Renewing Rights & Responsibilities

Viktor Orban’s Viral Authoritarianism
John Shattuck. 4/6/2020. “Viktor Orban’s Viral Authoritarianism.” The American Prospect . See full text.Abstract
Countries around the world are restricting freedom of movement, however, Hungary is taking it one step further.

The global pandemic claimed its first democracy on March 30 when Hungarian Prime Minister Viktor Orban won approval from his parliament to rule Hungary indefinitely by decree. Orban’s new powers give him unlimited authority to fight the coronavirus by suspending parliament and all future elections, overriding Hungarian law and imprisoning persons found guilty of the new crimes of “violating a quarantine” and “spreading false information.”

Democratic governments all over the world are undertaking temporary emergency measures to address the pandemic crisis, but none are as sweeping as Hungary’s. Temporarily restricting freedom of movement and prescribing social distancing are reasonable limits on civil liberties aimed at containing the virus. But the Hungarian case demonstrates how the public-health crisis can be used as an excuse to promote authoritarianism far beyond the current emergency.

 

Rights and Responsibilities in the Coronavirus Pandemic
Kathryn Sikkink. 3/16/2020. “Rights and Responsibilities in the Coronavirus Pandemic.” OpenGlobalRights. See full text.Abstract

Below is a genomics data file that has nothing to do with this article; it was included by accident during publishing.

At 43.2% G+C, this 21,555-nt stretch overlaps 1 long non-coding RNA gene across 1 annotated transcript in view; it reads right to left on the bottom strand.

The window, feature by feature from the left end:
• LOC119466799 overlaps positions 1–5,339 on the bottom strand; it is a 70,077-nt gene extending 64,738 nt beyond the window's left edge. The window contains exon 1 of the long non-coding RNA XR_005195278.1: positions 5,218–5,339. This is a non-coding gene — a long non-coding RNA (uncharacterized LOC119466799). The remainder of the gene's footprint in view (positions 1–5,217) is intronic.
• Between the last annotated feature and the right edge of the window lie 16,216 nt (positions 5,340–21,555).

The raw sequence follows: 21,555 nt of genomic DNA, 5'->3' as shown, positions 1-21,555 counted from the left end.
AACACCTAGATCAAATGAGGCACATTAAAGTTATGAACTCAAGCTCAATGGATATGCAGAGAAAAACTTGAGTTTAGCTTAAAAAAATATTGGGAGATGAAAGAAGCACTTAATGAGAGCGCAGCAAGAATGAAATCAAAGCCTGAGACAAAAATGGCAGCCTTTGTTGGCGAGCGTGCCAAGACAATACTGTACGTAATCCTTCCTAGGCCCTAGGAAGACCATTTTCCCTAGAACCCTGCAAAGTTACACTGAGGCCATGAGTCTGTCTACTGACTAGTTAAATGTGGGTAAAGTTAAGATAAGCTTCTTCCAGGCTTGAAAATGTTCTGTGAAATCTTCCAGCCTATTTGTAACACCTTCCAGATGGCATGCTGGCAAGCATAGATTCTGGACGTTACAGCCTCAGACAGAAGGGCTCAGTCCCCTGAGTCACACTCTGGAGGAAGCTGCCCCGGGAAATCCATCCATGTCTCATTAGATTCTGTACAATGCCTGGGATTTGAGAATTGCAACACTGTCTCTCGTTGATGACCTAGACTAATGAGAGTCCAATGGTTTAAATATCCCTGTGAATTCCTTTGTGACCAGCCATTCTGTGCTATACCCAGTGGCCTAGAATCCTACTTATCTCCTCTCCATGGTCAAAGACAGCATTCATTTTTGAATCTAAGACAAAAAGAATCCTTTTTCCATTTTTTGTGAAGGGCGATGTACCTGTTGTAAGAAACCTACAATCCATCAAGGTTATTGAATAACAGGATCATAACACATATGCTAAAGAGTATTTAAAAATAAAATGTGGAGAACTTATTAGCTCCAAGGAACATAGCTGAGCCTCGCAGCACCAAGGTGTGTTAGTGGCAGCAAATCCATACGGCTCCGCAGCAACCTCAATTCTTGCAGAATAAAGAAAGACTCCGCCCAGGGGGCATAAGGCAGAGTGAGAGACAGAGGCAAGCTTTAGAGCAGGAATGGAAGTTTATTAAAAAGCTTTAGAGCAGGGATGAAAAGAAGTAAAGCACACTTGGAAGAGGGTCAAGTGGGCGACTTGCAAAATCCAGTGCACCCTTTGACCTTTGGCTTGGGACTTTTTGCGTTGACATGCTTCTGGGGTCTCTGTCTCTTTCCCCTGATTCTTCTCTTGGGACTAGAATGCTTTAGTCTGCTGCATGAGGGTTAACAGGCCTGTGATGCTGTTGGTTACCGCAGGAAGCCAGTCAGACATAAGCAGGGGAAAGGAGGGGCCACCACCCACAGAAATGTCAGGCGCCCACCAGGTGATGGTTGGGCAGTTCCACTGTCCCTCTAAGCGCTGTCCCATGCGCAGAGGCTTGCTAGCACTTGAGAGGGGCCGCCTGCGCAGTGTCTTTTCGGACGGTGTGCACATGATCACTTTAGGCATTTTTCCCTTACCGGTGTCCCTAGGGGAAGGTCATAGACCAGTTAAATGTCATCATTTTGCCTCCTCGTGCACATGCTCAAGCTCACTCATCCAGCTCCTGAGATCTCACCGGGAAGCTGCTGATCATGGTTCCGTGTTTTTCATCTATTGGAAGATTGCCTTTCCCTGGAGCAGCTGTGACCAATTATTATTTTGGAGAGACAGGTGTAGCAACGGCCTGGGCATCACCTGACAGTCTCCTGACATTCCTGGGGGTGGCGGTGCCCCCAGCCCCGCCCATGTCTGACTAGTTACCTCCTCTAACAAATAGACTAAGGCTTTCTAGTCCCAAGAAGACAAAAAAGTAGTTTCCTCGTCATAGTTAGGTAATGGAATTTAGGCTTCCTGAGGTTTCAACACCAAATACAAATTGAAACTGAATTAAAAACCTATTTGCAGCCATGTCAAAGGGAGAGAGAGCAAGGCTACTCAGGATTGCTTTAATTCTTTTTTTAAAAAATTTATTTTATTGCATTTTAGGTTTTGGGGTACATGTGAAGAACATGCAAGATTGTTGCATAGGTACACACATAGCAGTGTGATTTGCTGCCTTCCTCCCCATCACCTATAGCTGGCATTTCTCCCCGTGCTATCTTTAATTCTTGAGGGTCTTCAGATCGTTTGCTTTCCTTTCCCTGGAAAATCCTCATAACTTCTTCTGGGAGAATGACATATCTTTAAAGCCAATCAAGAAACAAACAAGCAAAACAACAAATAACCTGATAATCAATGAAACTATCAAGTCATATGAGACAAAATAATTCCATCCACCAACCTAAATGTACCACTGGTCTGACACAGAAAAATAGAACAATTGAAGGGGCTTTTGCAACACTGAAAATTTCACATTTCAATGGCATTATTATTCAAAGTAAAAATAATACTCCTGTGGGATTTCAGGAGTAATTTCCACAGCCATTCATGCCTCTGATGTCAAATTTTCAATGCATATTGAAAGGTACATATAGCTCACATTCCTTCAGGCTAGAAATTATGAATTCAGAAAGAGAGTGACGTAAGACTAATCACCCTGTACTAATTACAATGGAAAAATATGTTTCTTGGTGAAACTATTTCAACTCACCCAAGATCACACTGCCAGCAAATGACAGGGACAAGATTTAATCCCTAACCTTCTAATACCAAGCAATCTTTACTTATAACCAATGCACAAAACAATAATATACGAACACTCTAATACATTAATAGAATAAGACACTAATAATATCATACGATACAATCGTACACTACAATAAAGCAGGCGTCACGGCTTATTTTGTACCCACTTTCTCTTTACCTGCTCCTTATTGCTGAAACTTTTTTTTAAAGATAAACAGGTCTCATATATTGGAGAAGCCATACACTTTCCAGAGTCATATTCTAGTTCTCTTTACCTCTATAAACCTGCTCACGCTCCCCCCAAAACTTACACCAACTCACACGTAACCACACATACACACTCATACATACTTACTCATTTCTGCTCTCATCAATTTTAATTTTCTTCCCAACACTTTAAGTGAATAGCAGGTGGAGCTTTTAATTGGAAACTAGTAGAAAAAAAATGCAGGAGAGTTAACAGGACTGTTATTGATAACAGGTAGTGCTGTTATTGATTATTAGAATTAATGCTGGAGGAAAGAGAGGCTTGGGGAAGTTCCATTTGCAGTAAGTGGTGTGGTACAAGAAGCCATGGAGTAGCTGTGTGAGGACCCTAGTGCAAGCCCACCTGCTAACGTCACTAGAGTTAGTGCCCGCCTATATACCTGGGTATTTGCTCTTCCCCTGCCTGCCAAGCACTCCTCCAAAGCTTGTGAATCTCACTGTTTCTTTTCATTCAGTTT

Touching on points from her newly published book, The Hidden Face of Rights: Towards a Politics of Responsibilities, Kathryn Sikkink urges the global community to place responsibility on all actors to uphold human rights during the Coronavirus pandemic. 

Building on the work of Iris Marion Young in her posthumous book, Responsibility for Justice, in The Hidden Face of Rights, I argue that all actors socially connected to structural injustice and able to act, need to take action to address the injustice. One problem with the word responsibility is that people often use it in the common legal meaning focused on who is to blame or liable. This is what Iris Young has called backward-looking responsibility or the “liability model.” She focused on political responsibility that is forward-looking. This kind of responsibility asks not “who is to blame,” but “what should we do?” Forward-looking responsibility is necessary to address the Coronavirus pandemic and to think about what we should do in the world after the pandemic. I also draw on Max Weber’s idea of an ethic of responsibility in Politics as a Vocation to stress that it is not enough to act with good intentions. We also need to have done our research about the most effective way to act so that our actions have the impact we seek.


This framework is useful in the context of the Coronavirus crisis because it involves both a range of rights and responsibilities of many actors. Our right to health, but also rights to liberty, freedom of movement, to education, to information, to food and shelter are all at stake. As countries ramp up exclusionary travel and border policies, some of these rights may be imperiled, and governments need to strike a balance between protecting the health and respecting human rights, as the WHO Secretary General recognized in his briefing on March 12. A quarantine is a legitimate state policy in times of health emergencies, but the state must attend to the rights of individuals caught in the quarantine to adequate health care, food, and shelter.